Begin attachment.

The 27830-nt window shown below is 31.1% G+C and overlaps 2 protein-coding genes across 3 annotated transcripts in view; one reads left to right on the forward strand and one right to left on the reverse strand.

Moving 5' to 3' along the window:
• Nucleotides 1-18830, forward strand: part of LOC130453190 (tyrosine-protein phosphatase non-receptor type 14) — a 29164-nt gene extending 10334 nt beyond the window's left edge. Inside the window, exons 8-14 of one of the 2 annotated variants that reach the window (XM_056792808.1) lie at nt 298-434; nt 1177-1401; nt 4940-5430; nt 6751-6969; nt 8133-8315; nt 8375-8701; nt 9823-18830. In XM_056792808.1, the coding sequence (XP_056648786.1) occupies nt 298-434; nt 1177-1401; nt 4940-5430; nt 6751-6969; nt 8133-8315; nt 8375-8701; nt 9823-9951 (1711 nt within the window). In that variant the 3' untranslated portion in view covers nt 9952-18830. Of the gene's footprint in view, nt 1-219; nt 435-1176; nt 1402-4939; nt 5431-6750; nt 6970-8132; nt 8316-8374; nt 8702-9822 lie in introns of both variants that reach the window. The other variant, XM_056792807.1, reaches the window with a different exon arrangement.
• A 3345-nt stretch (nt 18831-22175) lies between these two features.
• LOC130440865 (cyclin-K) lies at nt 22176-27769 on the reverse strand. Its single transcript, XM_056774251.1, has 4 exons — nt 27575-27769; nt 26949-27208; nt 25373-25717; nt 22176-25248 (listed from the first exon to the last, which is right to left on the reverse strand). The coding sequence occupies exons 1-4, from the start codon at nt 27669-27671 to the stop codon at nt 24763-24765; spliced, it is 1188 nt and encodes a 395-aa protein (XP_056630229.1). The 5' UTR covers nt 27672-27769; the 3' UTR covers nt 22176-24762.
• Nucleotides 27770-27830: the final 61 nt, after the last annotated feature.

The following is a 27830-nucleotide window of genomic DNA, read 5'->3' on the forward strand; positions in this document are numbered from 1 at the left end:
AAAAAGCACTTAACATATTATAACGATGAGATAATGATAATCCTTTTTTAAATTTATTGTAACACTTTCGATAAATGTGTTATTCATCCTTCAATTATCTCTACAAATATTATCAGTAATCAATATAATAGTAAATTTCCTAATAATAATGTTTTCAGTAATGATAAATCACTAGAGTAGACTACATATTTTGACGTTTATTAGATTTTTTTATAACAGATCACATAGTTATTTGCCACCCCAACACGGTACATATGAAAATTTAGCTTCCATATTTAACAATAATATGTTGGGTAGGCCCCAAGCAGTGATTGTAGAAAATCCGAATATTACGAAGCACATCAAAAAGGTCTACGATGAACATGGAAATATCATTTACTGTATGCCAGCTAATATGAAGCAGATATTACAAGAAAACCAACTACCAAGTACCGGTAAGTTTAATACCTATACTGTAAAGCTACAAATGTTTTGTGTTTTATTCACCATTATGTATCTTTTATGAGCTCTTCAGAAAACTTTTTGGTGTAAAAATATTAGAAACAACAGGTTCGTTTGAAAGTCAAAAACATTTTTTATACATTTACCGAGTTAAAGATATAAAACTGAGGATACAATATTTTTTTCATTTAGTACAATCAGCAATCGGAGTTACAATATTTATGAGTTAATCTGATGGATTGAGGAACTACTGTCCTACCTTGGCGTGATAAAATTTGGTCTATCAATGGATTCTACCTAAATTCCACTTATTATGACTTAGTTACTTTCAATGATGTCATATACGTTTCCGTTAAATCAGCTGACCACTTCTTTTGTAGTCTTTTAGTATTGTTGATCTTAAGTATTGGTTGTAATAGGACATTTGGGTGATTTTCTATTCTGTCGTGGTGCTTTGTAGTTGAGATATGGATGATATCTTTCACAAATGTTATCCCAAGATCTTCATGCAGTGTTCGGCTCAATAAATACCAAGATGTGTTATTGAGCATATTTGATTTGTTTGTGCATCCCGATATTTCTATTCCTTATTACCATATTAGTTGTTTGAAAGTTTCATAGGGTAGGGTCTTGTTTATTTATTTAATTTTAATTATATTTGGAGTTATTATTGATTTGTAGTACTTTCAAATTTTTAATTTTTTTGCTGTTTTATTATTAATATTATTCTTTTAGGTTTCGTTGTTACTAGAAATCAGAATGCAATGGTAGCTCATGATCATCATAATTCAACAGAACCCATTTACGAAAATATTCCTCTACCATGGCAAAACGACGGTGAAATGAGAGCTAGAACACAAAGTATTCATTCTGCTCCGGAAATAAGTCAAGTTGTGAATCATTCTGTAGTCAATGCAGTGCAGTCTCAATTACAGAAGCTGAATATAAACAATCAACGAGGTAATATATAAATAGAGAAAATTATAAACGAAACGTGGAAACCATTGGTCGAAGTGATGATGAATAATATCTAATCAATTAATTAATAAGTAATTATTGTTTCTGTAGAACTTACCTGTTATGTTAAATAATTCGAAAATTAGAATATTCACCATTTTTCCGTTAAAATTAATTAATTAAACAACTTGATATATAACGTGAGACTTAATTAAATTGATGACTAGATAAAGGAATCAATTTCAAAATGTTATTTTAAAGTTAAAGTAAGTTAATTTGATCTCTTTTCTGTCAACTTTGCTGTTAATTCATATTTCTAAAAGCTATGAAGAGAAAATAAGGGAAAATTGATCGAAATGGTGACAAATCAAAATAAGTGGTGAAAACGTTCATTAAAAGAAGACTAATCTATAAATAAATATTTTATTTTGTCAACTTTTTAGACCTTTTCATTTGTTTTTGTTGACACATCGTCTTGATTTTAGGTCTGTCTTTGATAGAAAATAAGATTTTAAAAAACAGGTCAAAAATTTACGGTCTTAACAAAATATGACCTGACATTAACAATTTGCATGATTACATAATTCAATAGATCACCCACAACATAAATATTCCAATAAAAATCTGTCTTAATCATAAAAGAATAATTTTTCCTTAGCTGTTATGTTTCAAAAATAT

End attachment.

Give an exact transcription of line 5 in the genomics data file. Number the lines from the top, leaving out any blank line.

• LOC130440865 (cyclin-K) lies at nt 22176-27769 on the reverse strand. Its single transcript, XM_056774251.1, has 4 exons — nt 27575-27769; nt 26949-27208; nt 25373-25717; nt 22176-25248 (listed from the first exon to the last, which is right to left on the reverse strand). The coding sequence occupies exons 1-4, from the start codon at nt 27669-27671 to the stop codon at nt 24763-24765; spliced, it is 1188 nt and encodes a 395-aa protein (XP_056630229.1). The 5' UTR covers nt 27672-27769; the 3' UTR covers nt 22176-24762.